Toxic Levels of Formaldehyde in E-Cigarettes? Think Again…

by · December 10, 2014

Bookmark and Share

toxic-formaldehyde-e-cigarettesA study out of Japan last week caused a media feeding frenzy over the claim that electronic cigarettes contain “ten times more carcinogens than traditional cigarettes.” Not only is this headline completely false and misleading, but the study hasn’t even been published yet and full disclosures about the findings are not available. The irony is that you never hear reports about FDA approved stop-smoking drugs that have been proven to kill. Call me doubtful, or even paranoid, but an agency that is truly working to protect consumers would have their sights set on real dangers like Chantix (or other drugs) that are responsible for hundreds of confirmed deaths, serious mental problems, mood swings and elevated blood pressure.

The research, commissioned by Japan’s Health Ministry, analyzed unnamed brands of e-cigarettes to determine their chemical content, looking for an unspecified number of carcinogens. They ended up highlighting just one – formaldehyde, leaving out many of the most important details.

Some have suggested that it may be due to the fact that it was the only discernible compound found during the test that could be considered dangerous. To top it off, the Japanese scientists only discovered higher levels of formaldehyde in one of the ‘several’ (their term) products studied. They admitted that the amount of formaldehyde detected varied throughout the course of the analysis.

Media Pounces, Despite Lack of Evidence

Many misleading headlines about the study claim that the rate of cancer risk for vapers is ’10 times higher’ than smokers, but that is not stated anywhere in the study. In other words, much of the so-called facts are simply made up. There’s no defense for the poor reporting on the issue and since the fabrication has already gone viral, here are several important points to consider.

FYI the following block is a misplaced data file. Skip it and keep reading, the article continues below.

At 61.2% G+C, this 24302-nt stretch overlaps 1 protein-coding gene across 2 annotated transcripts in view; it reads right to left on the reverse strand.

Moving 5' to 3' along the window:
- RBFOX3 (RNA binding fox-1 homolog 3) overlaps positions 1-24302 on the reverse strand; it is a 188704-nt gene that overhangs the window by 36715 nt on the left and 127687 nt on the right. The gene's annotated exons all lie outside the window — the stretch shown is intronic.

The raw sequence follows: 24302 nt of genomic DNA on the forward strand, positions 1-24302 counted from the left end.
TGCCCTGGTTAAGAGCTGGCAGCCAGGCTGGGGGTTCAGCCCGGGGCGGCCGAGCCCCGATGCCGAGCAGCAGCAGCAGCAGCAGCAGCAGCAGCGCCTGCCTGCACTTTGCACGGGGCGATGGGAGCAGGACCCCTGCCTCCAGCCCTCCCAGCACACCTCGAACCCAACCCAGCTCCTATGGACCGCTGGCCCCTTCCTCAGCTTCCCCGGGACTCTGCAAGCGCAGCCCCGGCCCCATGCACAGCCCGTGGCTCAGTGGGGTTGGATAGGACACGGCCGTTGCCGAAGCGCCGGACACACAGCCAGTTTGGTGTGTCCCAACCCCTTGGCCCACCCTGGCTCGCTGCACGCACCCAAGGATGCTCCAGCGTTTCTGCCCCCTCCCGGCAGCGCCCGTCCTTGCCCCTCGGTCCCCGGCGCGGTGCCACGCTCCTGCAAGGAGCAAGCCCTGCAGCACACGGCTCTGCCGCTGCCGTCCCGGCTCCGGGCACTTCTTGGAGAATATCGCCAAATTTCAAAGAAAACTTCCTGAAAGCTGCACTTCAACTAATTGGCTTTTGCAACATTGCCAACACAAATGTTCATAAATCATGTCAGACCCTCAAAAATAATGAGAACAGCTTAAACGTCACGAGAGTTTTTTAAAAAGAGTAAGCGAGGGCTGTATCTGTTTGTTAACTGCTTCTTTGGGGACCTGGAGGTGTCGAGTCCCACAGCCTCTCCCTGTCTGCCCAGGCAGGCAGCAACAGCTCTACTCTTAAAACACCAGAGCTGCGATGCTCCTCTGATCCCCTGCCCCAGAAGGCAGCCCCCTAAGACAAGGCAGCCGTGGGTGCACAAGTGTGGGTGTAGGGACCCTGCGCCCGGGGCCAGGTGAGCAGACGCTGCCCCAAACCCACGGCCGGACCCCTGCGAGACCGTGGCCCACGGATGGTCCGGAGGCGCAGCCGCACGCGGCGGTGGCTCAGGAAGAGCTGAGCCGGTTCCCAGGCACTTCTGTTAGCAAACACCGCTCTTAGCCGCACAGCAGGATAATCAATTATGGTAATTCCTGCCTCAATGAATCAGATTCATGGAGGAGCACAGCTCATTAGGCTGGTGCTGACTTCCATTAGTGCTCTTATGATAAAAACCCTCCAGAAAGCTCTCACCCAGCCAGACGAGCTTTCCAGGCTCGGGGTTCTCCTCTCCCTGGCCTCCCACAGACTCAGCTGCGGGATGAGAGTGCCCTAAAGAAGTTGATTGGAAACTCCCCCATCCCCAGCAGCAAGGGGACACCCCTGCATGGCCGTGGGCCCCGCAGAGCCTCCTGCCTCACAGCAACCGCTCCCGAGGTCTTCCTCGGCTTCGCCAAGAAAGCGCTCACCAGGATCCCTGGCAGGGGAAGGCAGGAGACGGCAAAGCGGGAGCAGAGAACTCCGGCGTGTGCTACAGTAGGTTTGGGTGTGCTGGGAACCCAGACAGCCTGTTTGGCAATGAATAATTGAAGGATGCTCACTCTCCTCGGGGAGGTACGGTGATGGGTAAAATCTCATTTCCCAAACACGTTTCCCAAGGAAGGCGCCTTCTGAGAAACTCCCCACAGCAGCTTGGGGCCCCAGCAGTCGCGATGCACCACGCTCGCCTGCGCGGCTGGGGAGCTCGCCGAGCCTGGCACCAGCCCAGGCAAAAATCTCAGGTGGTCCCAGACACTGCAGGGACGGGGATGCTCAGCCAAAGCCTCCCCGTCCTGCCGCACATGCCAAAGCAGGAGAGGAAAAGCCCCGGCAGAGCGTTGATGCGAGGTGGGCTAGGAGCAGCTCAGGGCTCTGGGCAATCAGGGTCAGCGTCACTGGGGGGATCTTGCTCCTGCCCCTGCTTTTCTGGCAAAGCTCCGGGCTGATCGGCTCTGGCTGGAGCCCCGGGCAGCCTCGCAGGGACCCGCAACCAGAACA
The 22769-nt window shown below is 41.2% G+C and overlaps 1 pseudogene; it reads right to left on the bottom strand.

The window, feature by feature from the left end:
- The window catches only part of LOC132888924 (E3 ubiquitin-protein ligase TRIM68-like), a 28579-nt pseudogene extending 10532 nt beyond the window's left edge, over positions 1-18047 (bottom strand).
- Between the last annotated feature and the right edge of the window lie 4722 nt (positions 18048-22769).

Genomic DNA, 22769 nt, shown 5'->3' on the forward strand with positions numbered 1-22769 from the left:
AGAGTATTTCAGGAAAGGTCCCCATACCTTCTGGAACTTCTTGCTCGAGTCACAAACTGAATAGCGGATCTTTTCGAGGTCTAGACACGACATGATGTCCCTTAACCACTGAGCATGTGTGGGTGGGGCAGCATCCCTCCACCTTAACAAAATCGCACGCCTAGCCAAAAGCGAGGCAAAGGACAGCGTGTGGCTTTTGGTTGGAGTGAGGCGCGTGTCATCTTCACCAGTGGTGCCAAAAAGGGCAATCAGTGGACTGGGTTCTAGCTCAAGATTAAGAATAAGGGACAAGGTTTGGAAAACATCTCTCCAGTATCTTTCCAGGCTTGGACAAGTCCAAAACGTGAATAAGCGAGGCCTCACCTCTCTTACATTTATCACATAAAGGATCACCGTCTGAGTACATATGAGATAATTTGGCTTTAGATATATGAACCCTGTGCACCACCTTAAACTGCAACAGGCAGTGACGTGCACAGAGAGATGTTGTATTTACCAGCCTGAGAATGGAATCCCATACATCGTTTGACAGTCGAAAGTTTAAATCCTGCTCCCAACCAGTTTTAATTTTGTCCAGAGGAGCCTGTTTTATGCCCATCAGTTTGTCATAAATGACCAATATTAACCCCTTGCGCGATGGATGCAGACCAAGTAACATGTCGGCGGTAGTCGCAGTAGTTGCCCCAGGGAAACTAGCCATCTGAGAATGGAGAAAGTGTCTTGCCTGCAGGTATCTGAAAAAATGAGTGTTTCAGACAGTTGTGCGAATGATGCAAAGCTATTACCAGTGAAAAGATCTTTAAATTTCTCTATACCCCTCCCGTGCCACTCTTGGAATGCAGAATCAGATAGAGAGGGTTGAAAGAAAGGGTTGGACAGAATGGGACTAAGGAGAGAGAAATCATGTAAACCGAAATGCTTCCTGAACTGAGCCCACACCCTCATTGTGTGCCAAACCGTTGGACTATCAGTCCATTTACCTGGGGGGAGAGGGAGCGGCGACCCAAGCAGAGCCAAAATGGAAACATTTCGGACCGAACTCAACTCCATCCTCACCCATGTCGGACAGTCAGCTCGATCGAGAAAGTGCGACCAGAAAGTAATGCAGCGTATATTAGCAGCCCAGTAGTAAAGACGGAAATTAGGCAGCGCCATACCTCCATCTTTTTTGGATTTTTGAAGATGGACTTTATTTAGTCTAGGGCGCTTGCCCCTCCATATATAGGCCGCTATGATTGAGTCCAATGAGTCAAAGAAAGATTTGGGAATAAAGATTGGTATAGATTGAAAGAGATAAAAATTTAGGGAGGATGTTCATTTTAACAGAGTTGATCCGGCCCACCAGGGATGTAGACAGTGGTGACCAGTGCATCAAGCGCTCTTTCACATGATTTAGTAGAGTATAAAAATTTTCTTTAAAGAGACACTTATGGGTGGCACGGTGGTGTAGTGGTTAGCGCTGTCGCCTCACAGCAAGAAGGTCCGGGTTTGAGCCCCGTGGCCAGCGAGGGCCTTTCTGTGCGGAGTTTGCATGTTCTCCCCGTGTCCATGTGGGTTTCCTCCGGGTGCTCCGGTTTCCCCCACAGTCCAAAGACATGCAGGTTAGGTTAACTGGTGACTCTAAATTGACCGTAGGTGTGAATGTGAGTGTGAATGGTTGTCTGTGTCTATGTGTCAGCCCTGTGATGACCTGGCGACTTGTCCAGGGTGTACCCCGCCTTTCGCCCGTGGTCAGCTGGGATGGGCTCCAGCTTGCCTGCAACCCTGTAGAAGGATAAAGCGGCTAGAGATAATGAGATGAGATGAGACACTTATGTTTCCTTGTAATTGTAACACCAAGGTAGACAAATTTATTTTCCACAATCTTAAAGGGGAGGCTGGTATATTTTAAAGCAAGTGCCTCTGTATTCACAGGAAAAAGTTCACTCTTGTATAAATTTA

• No Brand Disclosure – How can a report denigrating a product that millions of consumers use not provide the manufacturers of the products?
  • Unknown Origin – E-liquid from countries such as China and Taiwan, that provide limited oversight on manufacturing, could have skewed the results.
  • Outdated Technology – The study used first generation e-cigarettes that are quickly becoming outdated. Most vapers have moved well beyond these products to 2nd and 3rd generation devices.
  • Elevated Levels in JUST ONE Sample – As mentioned, only 1 out of the 10 samples showed formaldehyde levels above that of traditional cigarettes.
  • Unpublished Findings – Full disclosure of the study results have not been made available yet, leaving many unanswered questions and no clear conclusions about the findings. Yet it was heavily covered by the media!
  • Most Studies Contradict Results Dozens of previous studies have shown that e-cig vapor is substantially less toxic than traditional cigarettes.

The E-Cigarette Advocates Research Group issued a statement regarding the study.

Interestingly, while all news-media discuss about carcinogens (plural), the text mentions only formaldehyde. To tell the whole truth this ‘substance found in building materials and embalming fluids is in reality present everywhere in the environment, in every house, in every city, town, and village, urban or rural area. So, all the noise in the news media is about one carcinogen, not some carcinogens. Moreover, the title is nothing but misleading since they found the formaldehyde at ’10 levels higher than cigarettes’ in 1 of the 10 products tested, not in every case.

According Greek cardiologist and e-cig researcher Konstantinos Farsalinos, the high levels of formaldehyde discovered by Japanese researchers was a single extreme case out of the many products that were tested. The high reading could have been caused by a variety of different issues.